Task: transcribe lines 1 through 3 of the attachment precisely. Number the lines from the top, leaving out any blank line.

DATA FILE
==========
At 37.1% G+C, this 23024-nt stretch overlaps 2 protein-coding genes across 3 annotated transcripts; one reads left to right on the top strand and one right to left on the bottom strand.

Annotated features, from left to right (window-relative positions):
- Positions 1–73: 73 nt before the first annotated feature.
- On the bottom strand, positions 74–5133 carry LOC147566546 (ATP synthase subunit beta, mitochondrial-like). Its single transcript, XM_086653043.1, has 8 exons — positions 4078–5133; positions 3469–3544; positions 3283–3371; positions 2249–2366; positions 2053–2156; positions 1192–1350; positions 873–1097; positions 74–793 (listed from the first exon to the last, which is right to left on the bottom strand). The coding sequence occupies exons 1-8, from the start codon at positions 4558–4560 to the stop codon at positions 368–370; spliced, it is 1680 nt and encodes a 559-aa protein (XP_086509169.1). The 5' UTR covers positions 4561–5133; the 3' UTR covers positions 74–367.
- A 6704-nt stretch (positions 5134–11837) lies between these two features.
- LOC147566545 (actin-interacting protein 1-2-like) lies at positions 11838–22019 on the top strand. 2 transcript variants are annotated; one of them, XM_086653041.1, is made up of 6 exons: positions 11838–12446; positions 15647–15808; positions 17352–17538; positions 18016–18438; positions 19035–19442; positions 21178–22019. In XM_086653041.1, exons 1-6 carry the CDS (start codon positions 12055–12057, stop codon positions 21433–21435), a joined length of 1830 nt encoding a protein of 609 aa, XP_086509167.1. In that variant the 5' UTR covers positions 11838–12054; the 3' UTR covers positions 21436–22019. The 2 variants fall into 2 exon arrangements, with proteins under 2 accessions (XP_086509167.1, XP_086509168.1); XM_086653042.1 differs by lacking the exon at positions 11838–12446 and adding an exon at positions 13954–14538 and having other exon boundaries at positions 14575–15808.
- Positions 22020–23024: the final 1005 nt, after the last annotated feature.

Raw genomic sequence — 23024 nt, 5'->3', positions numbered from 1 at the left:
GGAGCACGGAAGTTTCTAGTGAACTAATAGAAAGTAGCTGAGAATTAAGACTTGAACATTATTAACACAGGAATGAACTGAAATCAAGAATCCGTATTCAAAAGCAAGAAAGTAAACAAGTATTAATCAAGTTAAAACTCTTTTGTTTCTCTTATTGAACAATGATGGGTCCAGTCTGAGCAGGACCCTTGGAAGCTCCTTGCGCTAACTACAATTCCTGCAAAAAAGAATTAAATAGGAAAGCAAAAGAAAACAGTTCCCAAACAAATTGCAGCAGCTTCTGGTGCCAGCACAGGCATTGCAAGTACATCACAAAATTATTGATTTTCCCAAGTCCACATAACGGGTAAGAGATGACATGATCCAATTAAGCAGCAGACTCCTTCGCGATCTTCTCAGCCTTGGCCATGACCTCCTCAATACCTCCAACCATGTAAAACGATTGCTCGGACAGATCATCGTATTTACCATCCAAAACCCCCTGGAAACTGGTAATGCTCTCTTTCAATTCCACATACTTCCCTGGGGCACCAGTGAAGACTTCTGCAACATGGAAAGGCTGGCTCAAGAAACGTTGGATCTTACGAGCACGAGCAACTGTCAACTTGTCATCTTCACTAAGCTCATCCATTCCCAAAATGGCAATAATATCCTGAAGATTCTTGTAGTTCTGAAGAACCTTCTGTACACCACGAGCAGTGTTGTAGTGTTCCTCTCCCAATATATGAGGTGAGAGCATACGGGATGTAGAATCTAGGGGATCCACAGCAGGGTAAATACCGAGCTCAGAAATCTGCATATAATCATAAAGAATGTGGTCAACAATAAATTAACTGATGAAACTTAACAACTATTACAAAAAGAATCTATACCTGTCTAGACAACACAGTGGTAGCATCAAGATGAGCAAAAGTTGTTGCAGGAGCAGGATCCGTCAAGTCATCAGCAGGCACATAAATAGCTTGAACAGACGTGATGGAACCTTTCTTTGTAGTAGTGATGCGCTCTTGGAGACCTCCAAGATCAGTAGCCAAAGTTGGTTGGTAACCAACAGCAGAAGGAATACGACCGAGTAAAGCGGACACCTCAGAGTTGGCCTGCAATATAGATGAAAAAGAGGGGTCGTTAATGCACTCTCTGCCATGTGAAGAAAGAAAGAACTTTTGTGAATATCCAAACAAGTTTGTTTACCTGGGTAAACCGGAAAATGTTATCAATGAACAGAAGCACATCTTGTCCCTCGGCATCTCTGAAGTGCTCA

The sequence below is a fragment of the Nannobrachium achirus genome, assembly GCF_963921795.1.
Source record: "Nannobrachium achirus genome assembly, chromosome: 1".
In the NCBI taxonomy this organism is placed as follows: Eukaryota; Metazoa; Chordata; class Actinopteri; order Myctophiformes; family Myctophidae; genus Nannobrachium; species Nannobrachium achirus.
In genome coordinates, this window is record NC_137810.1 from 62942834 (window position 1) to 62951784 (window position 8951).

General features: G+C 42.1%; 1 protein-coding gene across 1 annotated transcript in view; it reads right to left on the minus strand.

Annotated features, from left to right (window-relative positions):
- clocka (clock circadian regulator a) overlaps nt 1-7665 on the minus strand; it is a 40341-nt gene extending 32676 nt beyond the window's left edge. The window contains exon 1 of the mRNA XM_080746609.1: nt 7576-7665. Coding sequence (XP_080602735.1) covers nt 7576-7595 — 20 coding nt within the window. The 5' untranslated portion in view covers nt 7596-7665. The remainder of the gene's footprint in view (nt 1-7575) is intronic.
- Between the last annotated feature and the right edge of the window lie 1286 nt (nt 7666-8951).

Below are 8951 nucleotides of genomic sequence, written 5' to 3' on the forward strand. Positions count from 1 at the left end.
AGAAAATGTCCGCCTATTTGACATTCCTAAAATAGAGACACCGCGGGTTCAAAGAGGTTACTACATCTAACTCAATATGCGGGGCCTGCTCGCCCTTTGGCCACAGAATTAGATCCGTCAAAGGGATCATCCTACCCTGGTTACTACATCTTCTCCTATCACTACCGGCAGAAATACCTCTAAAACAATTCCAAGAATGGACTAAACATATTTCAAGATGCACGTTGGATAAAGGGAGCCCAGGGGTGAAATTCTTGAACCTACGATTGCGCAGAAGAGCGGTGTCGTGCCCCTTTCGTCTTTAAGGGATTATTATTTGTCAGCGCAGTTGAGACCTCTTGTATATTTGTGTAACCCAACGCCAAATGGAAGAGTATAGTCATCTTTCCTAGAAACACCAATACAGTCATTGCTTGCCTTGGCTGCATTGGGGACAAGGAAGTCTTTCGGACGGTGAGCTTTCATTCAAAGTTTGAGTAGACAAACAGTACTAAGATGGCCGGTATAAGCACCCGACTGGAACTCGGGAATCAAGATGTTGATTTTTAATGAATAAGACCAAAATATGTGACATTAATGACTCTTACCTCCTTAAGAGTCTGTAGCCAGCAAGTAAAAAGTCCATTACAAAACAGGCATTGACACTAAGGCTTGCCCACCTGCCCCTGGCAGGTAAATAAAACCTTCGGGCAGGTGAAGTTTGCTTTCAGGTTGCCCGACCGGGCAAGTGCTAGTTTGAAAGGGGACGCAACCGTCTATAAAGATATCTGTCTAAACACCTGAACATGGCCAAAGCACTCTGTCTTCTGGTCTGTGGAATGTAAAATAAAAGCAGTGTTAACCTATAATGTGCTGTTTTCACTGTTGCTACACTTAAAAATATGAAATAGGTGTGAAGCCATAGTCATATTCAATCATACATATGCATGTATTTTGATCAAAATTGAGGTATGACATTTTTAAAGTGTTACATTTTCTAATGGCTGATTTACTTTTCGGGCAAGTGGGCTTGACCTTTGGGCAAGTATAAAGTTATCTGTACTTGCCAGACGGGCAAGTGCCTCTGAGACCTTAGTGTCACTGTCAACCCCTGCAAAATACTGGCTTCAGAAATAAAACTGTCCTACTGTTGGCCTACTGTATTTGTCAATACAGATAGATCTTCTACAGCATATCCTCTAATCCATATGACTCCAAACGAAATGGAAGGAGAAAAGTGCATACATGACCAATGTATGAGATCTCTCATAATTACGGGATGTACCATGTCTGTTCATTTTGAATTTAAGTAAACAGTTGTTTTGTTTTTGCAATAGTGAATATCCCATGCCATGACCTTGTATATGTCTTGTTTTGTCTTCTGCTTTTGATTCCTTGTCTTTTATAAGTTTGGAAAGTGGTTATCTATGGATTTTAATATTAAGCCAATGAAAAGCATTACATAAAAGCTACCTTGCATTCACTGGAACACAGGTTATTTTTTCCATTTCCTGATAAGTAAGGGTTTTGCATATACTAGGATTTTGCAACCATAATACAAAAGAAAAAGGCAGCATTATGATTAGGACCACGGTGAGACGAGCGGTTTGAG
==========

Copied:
At 37.1% G+C, this 23024-nt stretch overlaps 2 protein-coding genes across 3 annotated transcripts; one reads left to right on the top strand and one right to left on the bottom strand.

Annotated features, from left to right (window-relative positions):
- Positions 1–73: 73 nt before the first annotated feature.